Update from Nogales

One of many tables of families being served a breakfast at the Comedor.

The scene has changed dramatically at the Comedor (the dining room) run by the Kino Border Initiative (KBI), (a project of the Catholic Church in Nogales, Sonora) where every day volunteers go to help migrants reconnect with families, receive medical attention, and for those who have been deported, to get checks cashed. 

No More Deaths volunteers go in teams from Tucson to offer the migrants the chance to make a free phone call to families in the US, Central America, Mexico, or other far-reaching places.  No More Deaths covers the cost of the phone service.  Many basic medical needs are met by our volunteer medical team using donated supplies. 

The number of calls made has held steady over the past few years, but this has now changed as well.  In December 2018, 248 calls were made compared to 339 recorded for December 2017.   We see this as the result of more people carrying cell phones.     

The number of people being served meals at the Comedor has been much higher in 2019, with approximately 400-500 meals being served per day during February.   We are seeing both an increase in the number of families and the number of people from Guatemala.    More migrants, rather than escaping poverty, are fleeing violence, and are most often coming as family units seeking asylum.  The second week of February, a group of 97 Honduran families arrived. It’s shocking to see mothers with babies in their arms without strollers or anything else to help carry them. Many have travelled on the top of freight trains with small children in hand and endured unimaginable problems while passing through Mexico.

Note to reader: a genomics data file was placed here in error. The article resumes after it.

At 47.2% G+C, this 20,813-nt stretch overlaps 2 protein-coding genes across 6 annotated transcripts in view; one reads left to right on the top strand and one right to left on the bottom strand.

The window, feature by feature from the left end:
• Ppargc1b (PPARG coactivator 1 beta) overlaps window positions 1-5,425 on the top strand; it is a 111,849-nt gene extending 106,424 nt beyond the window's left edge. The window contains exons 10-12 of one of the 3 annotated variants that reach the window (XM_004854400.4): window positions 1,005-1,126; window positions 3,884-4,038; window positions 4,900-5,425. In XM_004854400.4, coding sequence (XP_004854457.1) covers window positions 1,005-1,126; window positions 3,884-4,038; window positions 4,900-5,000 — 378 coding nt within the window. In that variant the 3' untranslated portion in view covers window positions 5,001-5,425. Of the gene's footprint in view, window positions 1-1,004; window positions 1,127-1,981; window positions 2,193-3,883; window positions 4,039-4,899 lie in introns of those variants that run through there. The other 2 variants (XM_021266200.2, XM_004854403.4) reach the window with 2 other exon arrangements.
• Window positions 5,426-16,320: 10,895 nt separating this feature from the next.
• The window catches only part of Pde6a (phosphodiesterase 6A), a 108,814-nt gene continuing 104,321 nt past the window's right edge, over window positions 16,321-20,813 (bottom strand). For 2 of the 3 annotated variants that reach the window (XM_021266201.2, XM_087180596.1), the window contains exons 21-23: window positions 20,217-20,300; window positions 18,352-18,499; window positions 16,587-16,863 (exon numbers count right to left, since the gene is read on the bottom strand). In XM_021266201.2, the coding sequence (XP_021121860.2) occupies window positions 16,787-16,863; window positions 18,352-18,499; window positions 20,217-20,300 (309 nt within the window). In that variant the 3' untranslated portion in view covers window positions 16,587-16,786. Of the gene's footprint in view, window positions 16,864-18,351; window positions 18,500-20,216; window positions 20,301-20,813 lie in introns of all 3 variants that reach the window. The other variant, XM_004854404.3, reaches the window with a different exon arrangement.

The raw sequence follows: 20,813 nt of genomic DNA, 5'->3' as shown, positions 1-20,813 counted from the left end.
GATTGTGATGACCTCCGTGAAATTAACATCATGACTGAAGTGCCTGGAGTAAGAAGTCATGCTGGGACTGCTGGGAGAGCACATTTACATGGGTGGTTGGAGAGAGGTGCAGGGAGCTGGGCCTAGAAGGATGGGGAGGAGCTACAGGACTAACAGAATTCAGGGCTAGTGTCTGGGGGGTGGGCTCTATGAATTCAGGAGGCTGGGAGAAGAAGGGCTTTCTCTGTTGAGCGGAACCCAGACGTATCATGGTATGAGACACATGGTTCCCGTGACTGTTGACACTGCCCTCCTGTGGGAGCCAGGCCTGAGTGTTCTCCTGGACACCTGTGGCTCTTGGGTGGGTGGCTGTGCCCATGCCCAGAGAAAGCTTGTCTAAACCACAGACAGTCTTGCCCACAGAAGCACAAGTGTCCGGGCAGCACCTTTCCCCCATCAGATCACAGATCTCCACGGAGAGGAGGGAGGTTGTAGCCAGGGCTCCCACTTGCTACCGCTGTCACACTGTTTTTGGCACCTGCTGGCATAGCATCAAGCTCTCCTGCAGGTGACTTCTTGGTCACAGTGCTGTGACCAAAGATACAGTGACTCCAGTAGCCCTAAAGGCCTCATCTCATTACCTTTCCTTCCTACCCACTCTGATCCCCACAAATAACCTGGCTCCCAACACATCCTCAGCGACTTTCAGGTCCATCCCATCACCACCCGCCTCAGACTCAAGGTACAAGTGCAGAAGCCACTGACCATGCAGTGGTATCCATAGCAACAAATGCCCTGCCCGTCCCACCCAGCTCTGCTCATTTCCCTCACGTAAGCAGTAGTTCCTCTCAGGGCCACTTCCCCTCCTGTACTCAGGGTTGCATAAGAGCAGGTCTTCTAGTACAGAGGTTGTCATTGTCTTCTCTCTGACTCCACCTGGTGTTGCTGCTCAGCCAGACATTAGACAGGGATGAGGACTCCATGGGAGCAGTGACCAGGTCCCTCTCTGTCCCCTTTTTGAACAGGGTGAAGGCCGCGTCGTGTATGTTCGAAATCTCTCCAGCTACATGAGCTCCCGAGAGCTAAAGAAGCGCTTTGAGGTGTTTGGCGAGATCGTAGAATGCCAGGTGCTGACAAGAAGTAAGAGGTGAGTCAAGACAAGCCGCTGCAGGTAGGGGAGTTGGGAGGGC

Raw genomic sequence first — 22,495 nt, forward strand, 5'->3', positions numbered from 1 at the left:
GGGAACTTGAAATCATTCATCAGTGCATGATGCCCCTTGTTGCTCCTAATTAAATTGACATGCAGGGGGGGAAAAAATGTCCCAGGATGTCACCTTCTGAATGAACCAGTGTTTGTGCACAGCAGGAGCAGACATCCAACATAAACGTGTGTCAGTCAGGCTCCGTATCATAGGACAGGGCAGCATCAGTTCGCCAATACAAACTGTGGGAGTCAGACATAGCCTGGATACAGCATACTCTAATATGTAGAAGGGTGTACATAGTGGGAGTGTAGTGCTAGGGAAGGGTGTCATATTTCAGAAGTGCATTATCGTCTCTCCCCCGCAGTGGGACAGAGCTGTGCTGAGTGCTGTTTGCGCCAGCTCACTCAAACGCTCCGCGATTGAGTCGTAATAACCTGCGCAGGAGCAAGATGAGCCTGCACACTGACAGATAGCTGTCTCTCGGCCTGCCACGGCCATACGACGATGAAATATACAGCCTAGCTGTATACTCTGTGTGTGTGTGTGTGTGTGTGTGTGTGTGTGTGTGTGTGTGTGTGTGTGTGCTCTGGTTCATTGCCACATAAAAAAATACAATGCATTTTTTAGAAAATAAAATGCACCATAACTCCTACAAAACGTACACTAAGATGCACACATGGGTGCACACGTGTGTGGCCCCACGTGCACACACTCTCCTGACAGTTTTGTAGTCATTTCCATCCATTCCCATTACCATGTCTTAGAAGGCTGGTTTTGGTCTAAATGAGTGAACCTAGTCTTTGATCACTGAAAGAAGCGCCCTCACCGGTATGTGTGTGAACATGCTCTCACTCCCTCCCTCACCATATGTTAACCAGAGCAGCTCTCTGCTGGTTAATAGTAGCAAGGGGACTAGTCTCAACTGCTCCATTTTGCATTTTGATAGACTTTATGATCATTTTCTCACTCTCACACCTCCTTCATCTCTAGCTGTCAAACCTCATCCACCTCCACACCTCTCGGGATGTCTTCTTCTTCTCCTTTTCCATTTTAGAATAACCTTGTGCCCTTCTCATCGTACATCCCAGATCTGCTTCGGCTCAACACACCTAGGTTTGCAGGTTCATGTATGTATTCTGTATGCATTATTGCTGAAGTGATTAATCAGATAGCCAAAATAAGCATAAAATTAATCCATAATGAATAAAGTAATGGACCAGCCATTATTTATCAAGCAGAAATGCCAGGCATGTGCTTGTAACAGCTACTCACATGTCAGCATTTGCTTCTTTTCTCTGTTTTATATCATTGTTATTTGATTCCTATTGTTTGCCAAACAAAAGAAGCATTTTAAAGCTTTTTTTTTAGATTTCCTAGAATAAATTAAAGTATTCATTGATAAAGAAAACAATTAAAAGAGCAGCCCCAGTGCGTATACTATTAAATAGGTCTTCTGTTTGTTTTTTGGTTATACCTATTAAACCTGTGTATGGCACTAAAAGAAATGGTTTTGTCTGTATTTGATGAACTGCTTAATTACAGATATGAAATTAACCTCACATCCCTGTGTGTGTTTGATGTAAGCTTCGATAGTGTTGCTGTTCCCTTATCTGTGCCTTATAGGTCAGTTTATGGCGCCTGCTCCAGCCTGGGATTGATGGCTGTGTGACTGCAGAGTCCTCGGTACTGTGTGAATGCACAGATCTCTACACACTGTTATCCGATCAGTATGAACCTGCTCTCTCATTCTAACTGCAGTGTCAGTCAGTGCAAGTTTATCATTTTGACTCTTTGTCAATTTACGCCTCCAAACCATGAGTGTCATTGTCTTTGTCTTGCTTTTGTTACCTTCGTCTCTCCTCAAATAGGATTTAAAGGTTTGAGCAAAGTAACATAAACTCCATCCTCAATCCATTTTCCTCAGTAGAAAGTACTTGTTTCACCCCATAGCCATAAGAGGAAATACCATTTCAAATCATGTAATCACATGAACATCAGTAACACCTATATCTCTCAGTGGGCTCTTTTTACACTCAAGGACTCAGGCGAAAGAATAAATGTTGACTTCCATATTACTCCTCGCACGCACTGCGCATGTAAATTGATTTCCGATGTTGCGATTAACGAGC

No More Deaths’ volunteers also offer a check cashing service to enable previously detained and deported migrants a way to get their money back.  This is needed, because upon release, the private prisons issue checks that can’t be cashed at banks in Mexico or a credit card that is hard to use and deletes money from the balance every time someone tries to use it.   Sometimes money is wired to the person or a family member after they arrive back home.  The border is a dangerous area to have cash, and the deported migrants are often targets.

The Kino staff are an amazing and adaptable group of religious workers who have an unbelievable capacity for love, patience, and kindness. It’s a pleasure for the NMD volunteers to work with them and other allied organizations.  If anyone, especially medically trained people who speak some Spanish, would like to get on the volunteer team,  please contact Nancy Myers at nancyfleckmyers@gmail.com